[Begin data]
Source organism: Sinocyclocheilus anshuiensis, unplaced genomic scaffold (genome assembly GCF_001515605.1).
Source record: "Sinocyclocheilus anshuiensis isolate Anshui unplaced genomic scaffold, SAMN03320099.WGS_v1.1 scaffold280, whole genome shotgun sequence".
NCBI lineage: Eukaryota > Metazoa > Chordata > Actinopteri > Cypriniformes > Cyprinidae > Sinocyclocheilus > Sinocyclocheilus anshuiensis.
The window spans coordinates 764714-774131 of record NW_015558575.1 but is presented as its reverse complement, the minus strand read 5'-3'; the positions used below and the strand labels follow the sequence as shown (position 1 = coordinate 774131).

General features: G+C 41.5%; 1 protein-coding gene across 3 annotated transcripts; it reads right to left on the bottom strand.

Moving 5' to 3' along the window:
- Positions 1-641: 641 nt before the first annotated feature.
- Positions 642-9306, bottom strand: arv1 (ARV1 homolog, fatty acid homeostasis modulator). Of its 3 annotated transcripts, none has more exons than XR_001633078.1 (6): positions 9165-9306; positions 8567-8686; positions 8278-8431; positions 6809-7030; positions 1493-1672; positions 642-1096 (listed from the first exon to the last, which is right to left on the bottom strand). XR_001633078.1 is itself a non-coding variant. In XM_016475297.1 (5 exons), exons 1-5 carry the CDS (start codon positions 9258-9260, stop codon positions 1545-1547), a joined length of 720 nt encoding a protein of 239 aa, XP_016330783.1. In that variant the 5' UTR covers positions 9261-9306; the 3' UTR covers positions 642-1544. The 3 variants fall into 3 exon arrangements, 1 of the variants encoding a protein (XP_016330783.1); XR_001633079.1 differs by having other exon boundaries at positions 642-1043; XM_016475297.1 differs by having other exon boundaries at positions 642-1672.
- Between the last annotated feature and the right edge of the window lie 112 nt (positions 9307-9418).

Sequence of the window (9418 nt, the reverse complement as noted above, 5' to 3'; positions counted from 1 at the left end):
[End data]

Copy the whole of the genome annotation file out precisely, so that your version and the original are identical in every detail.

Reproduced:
Source organism: Sinocyclocheilus anshuiensis, unplaced genomic scaffold (genome assembly GCF_001515605.1).
Source record: "Sinocyclocheilus anshuiensis isolate Anshui unplaced genomic scaffold, SAMN03320099.WGS_v1.1 scaffold280, whole genome shotgun sequence".
NCBI lineage: Eukaryota > Metazoa > Chordata > Actinopteri > Cypriniformes > Cyprinidae > Sinocyclocheilus > Sinocyclocheilus anshuiensis.
The window spans coordinates 764714-774131 of record NW_015558575.1 but is presented as its reverse complement, the minus strand read 5'-3'; the positions used below and the strand labels follow the sequence as shown (position 1 = coordinate 774131).

General features: G+C 41.5%; 1 protein-coding gene across 3 annotated transcripts; it reads right to left on the bottom strand.

Moving 5' to 3' along the window:
- Positions 1-641: 641 nt before the first annotated feature.
- Positions 642-9306, bottom strand: arv1 (ARV1 homolog, fatty acid homeostasis modulator). Of its 3 annotated transcripts, none has more exons than XR_001633078.1 (6): positions 9165-9306; positions 8567-8686; positions 8278-8431; positions 6809-7030; positions 1493-1672; positions 642-1096 (listed from the first exon to the last, which is right to left on the bottom strand). XR_001633078.1 is itself a non-coding variant. In XM_016475297.1 (5 exons), exons 1-5 carry the CDS (start codon positions 9258-9260, stop codon positions 1545-1547), a joined length of 720 nt encoding a protein of 239 aa, XP_016330783.1. In that variant the 5' UTR covers positions 9261-9306; the 3' UTR covers positions 642-1544. The 3 variants fall into 3 exon arrangements, 1 of the variants encoding a protein (XP_016330783.1); XR_001633079.1 differs by having other exon boundaries at positions 642-1043; XM_016475297.1 differs by having other exon boundaries at positions 642-1672.
- Between the last annotated feature and the right edge of the window lie 112 nt (positions 9307-9418).

Sequence of the window (9418 nt, the reverse complement as noted above, 5' to 3'; positions counted from 1 at the left end):